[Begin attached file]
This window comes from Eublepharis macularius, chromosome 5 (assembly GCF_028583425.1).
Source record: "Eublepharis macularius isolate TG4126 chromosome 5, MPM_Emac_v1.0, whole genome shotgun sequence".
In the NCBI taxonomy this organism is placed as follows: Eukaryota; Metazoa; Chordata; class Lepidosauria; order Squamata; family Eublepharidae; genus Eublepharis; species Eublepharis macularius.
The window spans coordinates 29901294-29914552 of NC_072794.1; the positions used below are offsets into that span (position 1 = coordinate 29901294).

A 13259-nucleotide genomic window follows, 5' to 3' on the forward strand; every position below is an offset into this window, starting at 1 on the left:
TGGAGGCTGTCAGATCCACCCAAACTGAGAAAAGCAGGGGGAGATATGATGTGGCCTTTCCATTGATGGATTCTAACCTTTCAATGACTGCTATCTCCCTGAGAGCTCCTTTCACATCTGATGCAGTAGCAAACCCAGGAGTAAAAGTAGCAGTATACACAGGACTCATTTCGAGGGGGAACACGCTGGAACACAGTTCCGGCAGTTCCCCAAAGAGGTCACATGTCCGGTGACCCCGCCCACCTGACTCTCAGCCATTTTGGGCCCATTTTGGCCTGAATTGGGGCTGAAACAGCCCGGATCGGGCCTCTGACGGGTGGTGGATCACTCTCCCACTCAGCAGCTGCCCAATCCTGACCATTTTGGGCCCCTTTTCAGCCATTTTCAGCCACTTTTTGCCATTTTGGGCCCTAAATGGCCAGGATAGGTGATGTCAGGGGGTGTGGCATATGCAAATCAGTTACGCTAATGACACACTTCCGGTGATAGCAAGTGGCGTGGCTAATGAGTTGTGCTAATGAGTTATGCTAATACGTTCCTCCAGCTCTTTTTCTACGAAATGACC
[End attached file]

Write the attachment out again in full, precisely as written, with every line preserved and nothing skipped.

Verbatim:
This window comes from Eublepharis macularius, chromosome 5 (assembly GCF_028583425.1).
Source record: "Eublepharis macularius isolate TG4126 chromosome 5, MPM_Emac_v1.0, whole genome shotgun sequence".
In the NCBI taxonomy this organism is placed as follows: Eukaryota; Metazoa; Chordata; class Lepidosauria; order Squamata; family Eublepharidae; genus Eublepharis; species Eublepharis macularius.
The window spans coordinates 29901294-29914552 of NC_072794.1; the positions used below are offsets into that span (position 1 = coordinate 29901294).

A 13259-nucleotide genomic window follows, 5' to 3' on the forward strand; every position below is an offset into this window, starting at 1 on the left:
TGGAGGCTGTCAGATCCACCCAAACTGAGAAAAGCAGGGGGAGATATGATGTGGCCTTTCCATTGATGGATTCTAACCTTTCAATGACTGCTATCTCCCTGAGAGCTCCTTTCACATCTGATGCAGTAGCAAACCCAGGAGTAAAAGTAGCAGTATACACAGGACTCATTTCGAGGGGGAACACGCTGGAACACAGTTCCGGCAGTTCCCCAAAGAGGTCACATGTCCGGTGACCCCGCCCACCTGACTCTCAGCCATTTTGGGCCCATTTTGGCCTGAATTGGGGCTGAAACAGCCCGGATCGGGCCTCTGACGGGTGGTGGATCACTCTCCCACTCAGCAGCTGCCCAATCCTGACCATTTTGGGCCCCTTTTCAGCCATTTTCAGCCACTTTTTGCCATTTTGGGCCCTAAATGGCCAGGATAGGTGATGTCAGGGGGTGTGGCATATGCAAATCAGTTACGCTAATGACACACTTCCGGTGATAGCAAGTGGCGTGGCTAATGAGTTGTGCTAATGAGTTATGCTAATACGTTCCTCCAGCTCTTTTTCTACGAAATGACC